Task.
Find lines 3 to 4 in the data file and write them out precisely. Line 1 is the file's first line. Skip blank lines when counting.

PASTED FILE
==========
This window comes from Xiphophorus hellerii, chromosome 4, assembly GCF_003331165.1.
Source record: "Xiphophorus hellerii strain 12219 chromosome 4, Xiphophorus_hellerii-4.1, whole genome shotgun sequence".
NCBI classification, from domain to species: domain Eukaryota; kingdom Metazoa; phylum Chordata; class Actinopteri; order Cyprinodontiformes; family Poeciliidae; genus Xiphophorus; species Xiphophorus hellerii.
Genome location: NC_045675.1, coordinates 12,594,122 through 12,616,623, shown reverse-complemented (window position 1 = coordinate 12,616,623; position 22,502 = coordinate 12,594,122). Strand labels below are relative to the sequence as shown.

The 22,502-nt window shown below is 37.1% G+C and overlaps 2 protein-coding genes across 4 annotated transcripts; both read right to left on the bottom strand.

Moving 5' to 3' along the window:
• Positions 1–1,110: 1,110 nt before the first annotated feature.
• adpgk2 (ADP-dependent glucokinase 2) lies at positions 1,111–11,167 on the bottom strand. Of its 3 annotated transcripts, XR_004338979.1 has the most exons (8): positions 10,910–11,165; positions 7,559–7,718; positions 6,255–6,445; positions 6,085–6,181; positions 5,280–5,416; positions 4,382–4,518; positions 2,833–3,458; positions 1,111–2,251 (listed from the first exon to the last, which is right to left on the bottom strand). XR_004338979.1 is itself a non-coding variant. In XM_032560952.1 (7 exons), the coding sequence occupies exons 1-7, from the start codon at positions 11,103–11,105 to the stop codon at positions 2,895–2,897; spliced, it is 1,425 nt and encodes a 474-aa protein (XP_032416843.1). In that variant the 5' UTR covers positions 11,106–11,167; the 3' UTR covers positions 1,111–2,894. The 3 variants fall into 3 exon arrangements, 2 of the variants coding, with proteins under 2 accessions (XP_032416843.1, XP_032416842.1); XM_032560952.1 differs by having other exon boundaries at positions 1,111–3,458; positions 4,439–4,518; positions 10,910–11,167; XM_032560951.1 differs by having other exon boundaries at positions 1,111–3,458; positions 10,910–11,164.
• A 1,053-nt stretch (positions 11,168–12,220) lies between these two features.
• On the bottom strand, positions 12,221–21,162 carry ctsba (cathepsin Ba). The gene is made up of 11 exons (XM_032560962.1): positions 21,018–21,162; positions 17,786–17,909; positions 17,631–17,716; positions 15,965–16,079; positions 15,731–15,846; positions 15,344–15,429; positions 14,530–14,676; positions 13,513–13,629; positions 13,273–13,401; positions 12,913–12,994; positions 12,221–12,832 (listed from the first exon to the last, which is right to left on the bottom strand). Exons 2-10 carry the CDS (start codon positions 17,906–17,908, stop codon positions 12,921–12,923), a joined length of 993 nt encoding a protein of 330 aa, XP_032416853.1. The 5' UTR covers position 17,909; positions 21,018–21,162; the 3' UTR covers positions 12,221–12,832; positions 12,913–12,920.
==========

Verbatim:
NCBI classification, from domain to species: domain Eukaryota; kingdom Metazoa; phylum Chordata; class Actinopteri; order Cyprinodontiformes; family Poeciliidae; genus Xiphophorus; species Xiphophorus hellerii.
Genome location: NC_045675.1, coordinates 12,594,122 through 12,616,623, shown reverse-complemented (window position 1 = coordinate 12,616,623; position 22,502 = coordinate 12,594,122). Strand labels below are relative to the sequence as shown.